Tag Archives: homily

How can I preach the Lucan beatitudes to the poor?

In the Gospel for this coming Sunday, we hear the beatitudes and woes of Luke 6: 20-26.

Blessed are you who are poor
Woe to you who are rich

Blessed are you who are hungry
Woe to you who are stuffed

Blessed are you who weep
Woe to you who are laughing

How can I preach “Blessed are you who are poor,” when I know that there are people here, perhaps in the church, who struggle to eat?

What can I say to them?


Yes, most of the people in the celebrations in the countryside are poor, but some have a dream of escaping poverty by going to the US to earn lots of money. Though poor, some have the dream of the rich, to be completely self-sufficient. They are willing to endure the nightmare of passing through Mexico to try to reach the US.

This is not to deny that those who are trying to enter the US are more often those who are trying to escape the violence and the poverty, the misery, that affects the lives of many in Honduras.

Those who live in the cities experience the violence of the gangs and drug-traffickers, as well as the repression of those who try to speak out against the rampant injustice. Throughout the country there is continuing violence of many other kinds – domestic violence, especially against women; violence due to conflicts over land or other issues; violence due to people seeking vengeance for crimes committed against their families; violence connected with abuse of alcohol or drugs as well as the large number of weapons. This is exacerbated by the lack of a justice and police system that investigates and prosecutes crimes. But others are leaving and seeking refuge in the US because of extreme poverty and the worsening of the economic situation. They are seeking to improve the lives of their families.

Of course there are some who leave seeking adventure or seeking money to live comfortably in the future. But violence and poverty, in a political situation of ineptitude and corruption and an economic situation of extreme inequality, are the driving forces for the migration.

But what do I say about the Gospel to those who are here?  More than two-thirds in the country live in poverty, perhaps 40% in extreme poverty.

I think the message has to be a message of hope: Jesus has a vision that turns this world upside down.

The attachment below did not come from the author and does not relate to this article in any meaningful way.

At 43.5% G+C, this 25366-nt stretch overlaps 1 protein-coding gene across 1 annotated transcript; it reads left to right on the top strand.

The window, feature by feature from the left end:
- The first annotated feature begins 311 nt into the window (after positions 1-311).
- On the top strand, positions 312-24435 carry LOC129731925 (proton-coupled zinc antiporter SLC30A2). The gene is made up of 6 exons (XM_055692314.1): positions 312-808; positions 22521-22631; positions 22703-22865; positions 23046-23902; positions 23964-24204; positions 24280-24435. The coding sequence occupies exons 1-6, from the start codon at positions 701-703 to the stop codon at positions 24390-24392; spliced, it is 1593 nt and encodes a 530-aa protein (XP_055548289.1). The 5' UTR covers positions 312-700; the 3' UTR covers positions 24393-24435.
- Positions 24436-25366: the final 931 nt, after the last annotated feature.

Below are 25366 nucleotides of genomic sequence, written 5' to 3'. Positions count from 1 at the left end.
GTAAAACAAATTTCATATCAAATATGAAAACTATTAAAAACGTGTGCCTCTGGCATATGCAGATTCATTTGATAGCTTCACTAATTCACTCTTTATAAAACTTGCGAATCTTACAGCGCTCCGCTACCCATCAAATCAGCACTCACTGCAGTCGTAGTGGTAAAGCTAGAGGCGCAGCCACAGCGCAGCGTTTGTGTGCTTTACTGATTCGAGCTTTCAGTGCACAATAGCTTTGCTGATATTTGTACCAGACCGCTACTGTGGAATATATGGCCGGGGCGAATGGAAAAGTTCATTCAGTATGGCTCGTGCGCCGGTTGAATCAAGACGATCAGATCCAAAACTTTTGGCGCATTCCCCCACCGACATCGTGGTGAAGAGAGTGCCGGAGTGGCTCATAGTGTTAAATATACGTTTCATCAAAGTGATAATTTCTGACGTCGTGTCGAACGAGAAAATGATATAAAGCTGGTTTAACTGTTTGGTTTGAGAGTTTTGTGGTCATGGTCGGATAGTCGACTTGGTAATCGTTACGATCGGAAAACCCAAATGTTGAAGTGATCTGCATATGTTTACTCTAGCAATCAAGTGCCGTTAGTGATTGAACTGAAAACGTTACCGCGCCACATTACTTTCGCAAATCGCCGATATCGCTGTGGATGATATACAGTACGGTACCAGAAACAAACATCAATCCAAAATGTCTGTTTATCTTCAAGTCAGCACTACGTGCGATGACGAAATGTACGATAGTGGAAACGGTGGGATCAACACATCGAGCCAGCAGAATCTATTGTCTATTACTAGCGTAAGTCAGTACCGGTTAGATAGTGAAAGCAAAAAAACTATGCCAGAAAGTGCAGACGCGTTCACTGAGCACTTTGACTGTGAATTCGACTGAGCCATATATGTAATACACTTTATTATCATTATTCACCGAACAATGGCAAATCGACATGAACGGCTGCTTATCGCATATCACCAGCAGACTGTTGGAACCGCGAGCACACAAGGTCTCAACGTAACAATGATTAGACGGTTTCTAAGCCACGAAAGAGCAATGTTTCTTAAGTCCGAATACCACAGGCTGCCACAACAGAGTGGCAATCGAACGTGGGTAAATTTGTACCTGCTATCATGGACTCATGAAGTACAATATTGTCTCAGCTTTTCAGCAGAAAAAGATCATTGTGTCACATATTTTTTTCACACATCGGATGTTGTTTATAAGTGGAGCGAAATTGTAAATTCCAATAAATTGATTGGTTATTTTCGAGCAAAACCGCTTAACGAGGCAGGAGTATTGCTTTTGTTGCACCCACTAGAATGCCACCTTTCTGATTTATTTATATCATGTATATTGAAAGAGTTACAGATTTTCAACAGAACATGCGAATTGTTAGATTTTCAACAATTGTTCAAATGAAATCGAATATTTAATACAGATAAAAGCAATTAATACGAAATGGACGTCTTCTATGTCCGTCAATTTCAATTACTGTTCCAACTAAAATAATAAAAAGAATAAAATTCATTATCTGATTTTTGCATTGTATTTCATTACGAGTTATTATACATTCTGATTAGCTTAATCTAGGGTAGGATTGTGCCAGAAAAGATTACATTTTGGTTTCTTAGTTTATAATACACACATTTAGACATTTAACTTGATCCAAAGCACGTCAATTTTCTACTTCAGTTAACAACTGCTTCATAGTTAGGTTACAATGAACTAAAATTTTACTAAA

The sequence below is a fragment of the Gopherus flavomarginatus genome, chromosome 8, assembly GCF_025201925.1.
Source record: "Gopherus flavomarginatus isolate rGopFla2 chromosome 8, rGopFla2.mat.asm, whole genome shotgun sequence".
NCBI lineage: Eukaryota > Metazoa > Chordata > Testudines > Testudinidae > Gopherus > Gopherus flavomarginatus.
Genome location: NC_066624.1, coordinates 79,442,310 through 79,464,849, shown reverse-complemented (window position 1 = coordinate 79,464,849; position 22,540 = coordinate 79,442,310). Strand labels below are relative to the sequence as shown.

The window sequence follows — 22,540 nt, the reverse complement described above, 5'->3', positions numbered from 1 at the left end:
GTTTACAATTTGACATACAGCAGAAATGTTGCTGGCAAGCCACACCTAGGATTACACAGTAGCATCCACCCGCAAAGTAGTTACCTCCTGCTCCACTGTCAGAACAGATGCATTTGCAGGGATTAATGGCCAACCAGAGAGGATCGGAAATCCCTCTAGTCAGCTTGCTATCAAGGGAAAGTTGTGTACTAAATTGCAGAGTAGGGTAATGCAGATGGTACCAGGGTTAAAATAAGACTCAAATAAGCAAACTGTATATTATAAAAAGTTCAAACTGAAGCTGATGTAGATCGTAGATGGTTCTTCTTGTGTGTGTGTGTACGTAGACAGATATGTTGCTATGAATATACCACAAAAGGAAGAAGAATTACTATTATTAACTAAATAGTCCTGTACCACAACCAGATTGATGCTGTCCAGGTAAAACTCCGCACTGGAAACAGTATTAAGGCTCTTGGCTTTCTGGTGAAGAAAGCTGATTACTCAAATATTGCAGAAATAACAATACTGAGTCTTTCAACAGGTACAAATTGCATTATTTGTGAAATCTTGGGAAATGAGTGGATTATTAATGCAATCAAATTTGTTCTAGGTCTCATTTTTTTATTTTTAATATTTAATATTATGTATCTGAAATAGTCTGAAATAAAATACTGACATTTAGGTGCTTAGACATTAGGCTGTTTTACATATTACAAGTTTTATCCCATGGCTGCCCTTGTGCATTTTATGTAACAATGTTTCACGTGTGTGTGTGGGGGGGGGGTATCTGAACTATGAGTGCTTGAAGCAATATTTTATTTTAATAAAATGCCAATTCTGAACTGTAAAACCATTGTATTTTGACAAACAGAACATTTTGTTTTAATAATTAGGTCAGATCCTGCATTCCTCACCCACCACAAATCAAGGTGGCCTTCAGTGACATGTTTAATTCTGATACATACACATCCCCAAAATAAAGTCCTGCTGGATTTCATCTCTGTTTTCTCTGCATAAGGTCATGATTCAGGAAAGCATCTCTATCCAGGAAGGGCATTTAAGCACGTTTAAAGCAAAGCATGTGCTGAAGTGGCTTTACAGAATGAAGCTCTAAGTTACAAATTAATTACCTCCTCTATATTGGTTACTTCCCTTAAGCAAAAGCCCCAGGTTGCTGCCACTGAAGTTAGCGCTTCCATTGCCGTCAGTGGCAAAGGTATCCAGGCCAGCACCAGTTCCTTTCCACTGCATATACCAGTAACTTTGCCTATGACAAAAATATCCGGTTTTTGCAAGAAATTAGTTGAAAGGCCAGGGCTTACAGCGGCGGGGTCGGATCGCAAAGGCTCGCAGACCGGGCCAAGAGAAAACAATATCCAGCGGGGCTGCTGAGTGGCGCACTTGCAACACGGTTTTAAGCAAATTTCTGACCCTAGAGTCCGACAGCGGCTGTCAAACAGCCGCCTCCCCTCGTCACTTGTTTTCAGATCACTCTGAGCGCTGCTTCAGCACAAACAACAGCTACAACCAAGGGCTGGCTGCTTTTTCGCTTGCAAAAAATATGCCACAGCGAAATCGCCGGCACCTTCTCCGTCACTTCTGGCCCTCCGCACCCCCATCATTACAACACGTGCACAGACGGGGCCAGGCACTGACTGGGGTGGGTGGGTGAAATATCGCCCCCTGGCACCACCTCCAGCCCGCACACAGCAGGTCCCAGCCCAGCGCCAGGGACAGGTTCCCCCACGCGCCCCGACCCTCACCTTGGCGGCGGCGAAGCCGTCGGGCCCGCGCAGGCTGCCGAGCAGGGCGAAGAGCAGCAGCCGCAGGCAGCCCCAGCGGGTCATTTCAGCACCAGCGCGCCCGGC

Jesus does not invite the poor to be rich, but to live the kingdom. When the poor are really poor, living austerely, they are more likely to be living the Kingdom. When the poor are impoverished, they have been deprived of even the little they need to live as people of worth.

What is the kingdom? What are the signs of the kingdom? Share, care, trust.

What signs of the kingdom have I seen here?

  • People caring for their sick or elderly relatives.
  • Communities regularly responding to the needs of the poor, collecting basic food supplies and taking up collections to pay for expensive medicines or medical treatments.
  • People donating money to buy land for a homeless family.
  • People stopping to help me start my car when it broke down.
  • Communion ministers walking for hours to bring Communion to the sick.
  • Groups of young people who visit the sick.
  • Poor people almost never turning aside from someone who asks for help, even if it’s only one lempira (about four cents).
  • Offering food to whoever is in the house, even a crazy gringo.

I would suggest that when Jesus says the Kingdom belongs to the poor he is asking us to look at our communities:

  • Are they selfish, concerned only with my well-being? Or are they place where people share?
  • Are they communities where the poor and the marginalized are welcomed as full members of the community
  • Are they places where people accompany those who mourn or are they only concerned about themselves?
  • Are they places where the hungry are fed? Or, better, are they places where we all sit down together to eat, poor and not poor?

So, what can I preach?

  • Be communities that welcome all.
  • Avoid the temptation to accumulate.
  • Share in the joys and sorrows of all.
  • Above all, place your trust in God, who is a God of life and hope, and live as participants in the Kingdom of God.

I’m not sure that’s what I’ll preach – but it’s what’s moving my heart tonight.

Serve in mission

Twenty-ninth Sunday in Ordinary Time, Cycle B

Notes for a homily at Masses at St. Thomas Aquinas Church and Catholic Student Center, Ames, Iowa, the sister parish of la Parroquia Dulce Nombre de María, Dulce Nombre de Copán, Honduras.

Isaiah 53:10-11
Hebrews 4:14-16
Mark 10:35-45

I come to you, with deep gratitude, from your sister parish in Honduras, Dulce Nombre de María – for your generosity, for your prayers, for your concern. Our pastor, Father German Navarro, sends you his prayers and thanks.

Our parish, in the mountains of southwest Honduras, has over fifty towns and villages, most with their own church where Delegates of the Word lead Sunday Celebrations of the Word. Catechists help form the children and prepare them for the sacraments. Twenty-nine Communion ministers bring communion to the sick and communion at Sunday celebrations.

I come back this week to St. Thomas, where I served for almost twenty-three years as a lay campus minister, also involved in the parish social ministry. I have been eleven years in Honduras. Two years ago I was ordained a permanent deacon, the first in our diocese, the third in Honduras. I have been serving in some way with the Dulce Nombre parish for almost all my time in Honduras. Now I live in the parish.

Last Sunday I was among about 100 deacons serving at the Mass of the Canonizations of Monseñor Oscar Romero, Pope Paul VI, and five others. When I got the tickets for my pastor and me, I thought this would just be a chance to be close to the Pope. But it ended up that we deacons served, by carrying the Body and Blood of Christ to the thousand or so priests there. We were there to serve.

It is so easy to want to have the best seats in the house – or the seats of power in the Kingdom, as James and John wanted. But the message of Jesus is that we are to serve as he does: “I came not to be served, but to serve, and to give me life as a ransom for many.”